Check Yourself During Cervical Cancer Awareness Month

Lawndale News Chicago's Bilingual Newspaper - Health

Lawndale News Chicago's Bilingual Newspaper - Health

By: Ashmar Mandou

During the past several decades, screening – testing for cancer before symptoms develop – has reduced deaths from cervical cancer, as doctors have been able to find cancer early and treat it, or prevent it from developing. In honor of Cervical Cancer Awareness Month, the American Cancer Society shares the following screening guidelines to help protect women.

Screening Guidelines

Following the American Cancer Society screening guidelines can help find pre-cancers to prevent them from becoming cancer. Screening can also help find cervical cancer early when it might be easier to treat.

– All women should begin cervical cancer screening at age 21.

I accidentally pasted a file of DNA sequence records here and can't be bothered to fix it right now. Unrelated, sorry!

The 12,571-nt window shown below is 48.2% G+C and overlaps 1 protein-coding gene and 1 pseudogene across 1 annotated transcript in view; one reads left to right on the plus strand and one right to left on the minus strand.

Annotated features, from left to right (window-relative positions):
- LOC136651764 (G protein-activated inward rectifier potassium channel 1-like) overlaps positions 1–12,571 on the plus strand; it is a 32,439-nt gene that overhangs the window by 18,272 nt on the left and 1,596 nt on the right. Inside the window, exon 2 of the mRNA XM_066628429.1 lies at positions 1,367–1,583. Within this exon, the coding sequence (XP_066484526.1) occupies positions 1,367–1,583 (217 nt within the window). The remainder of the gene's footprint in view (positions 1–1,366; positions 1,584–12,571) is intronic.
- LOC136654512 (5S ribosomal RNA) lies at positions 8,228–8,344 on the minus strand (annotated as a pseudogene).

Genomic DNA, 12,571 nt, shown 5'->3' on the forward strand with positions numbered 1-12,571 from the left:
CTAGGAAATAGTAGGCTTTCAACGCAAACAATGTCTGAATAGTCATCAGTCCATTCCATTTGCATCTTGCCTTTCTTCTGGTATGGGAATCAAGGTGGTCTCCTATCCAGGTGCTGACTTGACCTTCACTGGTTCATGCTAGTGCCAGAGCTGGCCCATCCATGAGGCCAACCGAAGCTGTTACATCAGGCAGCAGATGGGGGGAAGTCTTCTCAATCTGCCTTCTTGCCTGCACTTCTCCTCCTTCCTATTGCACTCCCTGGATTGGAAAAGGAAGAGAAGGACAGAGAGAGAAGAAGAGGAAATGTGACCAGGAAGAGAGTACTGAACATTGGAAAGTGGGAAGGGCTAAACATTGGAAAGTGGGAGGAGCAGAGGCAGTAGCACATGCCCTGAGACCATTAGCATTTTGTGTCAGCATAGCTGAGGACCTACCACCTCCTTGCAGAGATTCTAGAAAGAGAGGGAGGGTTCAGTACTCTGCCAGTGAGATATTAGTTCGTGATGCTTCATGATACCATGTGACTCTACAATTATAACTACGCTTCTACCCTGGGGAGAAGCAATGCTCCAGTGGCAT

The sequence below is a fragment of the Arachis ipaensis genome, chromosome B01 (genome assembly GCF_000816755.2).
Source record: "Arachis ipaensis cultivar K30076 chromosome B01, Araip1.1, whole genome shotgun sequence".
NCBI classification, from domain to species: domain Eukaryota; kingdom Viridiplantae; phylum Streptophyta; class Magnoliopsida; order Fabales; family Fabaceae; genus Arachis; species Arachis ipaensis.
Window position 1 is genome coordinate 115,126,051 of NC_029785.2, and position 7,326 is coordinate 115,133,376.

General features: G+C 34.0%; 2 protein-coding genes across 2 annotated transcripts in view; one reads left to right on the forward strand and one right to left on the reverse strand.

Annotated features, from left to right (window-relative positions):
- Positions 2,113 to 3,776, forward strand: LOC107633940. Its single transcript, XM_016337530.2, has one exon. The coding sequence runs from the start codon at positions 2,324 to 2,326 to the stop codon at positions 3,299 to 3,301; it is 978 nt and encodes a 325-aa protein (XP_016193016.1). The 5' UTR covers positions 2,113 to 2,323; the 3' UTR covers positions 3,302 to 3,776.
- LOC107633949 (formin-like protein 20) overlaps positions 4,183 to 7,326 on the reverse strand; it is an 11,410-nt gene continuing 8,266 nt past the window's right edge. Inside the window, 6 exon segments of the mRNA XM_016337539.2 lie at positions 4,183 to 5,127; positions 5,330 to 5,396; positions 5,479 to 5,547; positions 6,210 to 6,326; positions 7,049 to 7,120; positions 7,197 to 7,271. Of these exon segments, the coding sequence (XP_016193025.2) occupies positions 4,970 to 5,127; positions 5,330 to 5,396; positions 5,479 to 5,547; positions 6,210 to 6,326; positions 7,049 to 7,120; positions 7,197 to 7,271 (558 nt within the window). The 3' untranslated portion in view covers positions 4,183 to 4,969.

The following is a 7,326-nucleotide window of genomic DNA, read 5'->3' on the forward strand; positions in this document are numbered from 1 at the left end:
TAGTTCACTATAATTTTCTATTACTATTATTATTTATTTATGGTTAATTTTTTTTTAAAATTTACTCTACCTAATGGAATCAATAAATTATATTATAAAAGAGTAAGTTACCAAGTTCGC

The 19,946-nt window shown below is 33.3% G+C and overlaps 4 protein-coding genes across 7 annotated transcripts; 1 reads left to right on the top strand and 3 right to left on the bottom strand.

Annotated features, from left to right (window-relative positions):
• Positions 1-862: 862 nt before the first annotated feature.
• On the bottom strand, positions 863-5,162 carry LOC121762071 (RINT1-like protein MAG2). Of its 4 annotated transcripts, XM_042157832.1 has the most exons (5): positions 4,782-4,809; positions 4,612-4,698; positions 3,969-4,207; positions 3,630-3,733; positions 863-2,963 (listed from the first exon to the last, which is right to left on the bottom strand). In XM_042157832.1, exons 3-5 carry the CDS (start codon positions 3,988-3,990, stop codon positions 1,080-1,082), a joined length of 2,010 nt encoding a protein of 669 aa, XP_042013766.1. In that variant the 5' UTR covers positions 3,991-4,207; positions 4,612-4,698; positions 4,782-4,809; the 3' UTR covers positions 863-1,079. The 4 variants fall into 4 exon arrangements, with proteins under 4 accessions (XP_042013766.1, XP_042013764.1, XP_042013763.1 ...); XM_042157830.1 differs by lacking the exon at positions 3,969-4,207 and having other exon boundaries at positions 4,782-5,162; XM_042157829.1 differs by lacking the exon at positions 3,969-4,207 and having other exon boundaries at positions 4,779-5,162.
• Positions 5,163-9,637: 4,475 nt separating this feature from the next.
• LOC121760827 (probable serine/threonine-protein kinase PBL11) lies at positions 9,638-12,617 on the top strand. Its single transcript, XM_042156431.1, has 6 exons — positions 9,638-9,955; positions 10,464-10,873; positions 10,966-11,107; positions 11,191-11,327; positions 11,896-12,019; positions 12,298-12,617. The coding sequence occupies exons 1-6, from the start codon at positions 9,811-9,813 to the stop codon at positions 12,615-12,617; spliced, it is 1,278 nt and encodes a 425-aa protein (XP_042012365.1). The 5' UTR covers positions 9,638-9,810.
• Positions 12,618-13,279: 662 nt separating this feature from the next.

– Women ages 21 to 29 should have a Pap test every 3 years. They should not be tested for HPV unless it is needed after an abnormal Pap test result.

– Women ages 30 to 65 should have both a Pap test and an HPV test every 5 years. This is the preferred approach, but it is also OK to have a Pap test alone every 3 years.

– Women over age 65 who have had regular screenings with normal results should not be screened for cervical cancer. Women who have been diagnosed with cervical cancer or pre-cancer should continue to be screened according to the recommendations of their doctor.

– Women who have had their uterus and cervix removed in a hysterectomy and have no history of cervical cancer or pre-cancer should not be screened.

– Women who have had the HPV vaccine should still follow the screening recommendations for their age group.

– Women who are at high risk for cervical cancer may need to be screened more often. Women at high risk might include those with HIV infection, organ transplant, or exposure to the drug DES. They should talk with their doctor or nurse.

– The American Cancer Society recommends that women do not get a Pap test or HPV test every year, because it generally takes much longer than that, 10 to 20 years, for cervical cancer to develop and frequent screening often leads to procedures that are not needed.

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